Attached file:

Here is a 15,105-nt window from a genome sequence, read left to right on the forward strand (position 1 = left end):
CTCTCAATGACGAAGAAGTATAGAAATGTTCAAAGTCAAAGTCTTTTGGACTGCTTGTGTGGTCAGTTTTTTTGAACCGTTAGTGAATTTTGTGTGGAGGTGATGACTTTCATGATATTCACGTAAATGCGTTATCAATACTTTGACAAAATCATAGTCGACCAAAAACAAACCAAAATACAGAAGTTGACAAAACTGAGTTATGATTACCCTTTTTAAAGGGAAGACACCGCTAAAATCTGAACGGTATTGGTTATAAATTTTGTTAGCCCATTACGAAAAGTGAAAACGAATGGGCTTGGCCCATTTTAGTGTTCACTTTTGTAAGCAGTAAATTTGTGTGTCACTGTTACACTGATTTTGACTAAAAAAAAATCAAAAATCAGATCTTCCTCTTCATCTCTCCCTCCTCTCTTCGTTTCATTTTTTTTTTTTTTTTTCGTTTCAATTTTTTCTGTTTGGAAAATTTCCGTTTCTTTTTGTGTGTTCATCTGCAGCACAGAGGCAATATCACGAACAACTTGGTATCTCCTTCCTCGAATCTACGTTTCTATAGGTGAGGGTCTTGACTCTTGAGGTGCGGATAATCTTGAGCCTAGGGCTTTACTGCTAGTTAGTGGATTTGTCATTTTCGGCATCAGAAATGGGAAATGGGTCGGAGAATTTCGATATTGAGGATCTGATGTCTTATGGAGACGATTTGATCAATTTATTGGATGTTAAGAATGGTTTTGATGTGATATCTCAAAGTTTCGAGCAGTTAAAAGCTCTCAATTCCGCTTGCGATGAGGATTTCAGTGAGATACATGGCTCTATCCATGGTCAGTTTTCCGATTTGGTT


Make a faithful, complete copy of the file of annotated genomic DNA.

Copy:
Here is a 15,105-nt window from a genome sequence, read left to right on the forward strand (position 1 = left end):
CTCTCAATGACGAAGAAGTATAGAAATGTTCAAAGTCAAAGTCTTTTGGACTGCTTGTGTGGTCAGTTTTTTTGAACCGTTAGTGAATTTTGTGTGGAGGTGATGACTTTCATGATATTCACGTAAATGCGTTATCAATACTTTGACAAAATCATAGTCGACCAAAAACAAACCAAAATACAGAAGTTGACAAAACTGAGTTATGATTACCCTTTTTAAAGGGAAGACACCGCTAAAATCTGAACGGTATTGGTTATAAATTTTGTTAGCCCATTACGAAAAGTGAAAACGAATGGGCTTGGCCCATTTTAGTGTTCACTTTTGTAAGCAGTAAATTTGTGTGTCACTGTTACACTGATTTTGACTAAAAAAAAATCAAAAATCAGATCTTCCTCTTCATCTCTCCCTCCTCTCTTCGTTTCATTTTTTTTTTTTTTTTTCGTTTCAATTTTTTCTGTTTGGAAAATTTCCGTTTCTTTTTGTGTGTTCATCTGCAGCACAGAGGCAATATCACGAACAACTTGGTATCTCCTTCCTCGAATCTACGTTTCTATAGGTGAGGGTCTTGACTCTTGAGGTGCGGATAATCTTGAGCCTAGGGCTTTACTGCTAGTTAGTGGATTTGTCATTTTCGGCATCAGAAATGGGAAATGGGTCGGAGAATTTCGATATTGAGGATCTGATGTCTTATGGAGACGATTTGATCAATTTATTGGATGTTAAGAATGGTTTTGATGTGATATCTCAAAGTTTCGAGCAGTTAAAAGCTCTCAATTCCGCTTGCGATGAGGATTTCAGTGAGATACATGGCTCTATCCATGGTCAGTTTTCCGATTTGGTT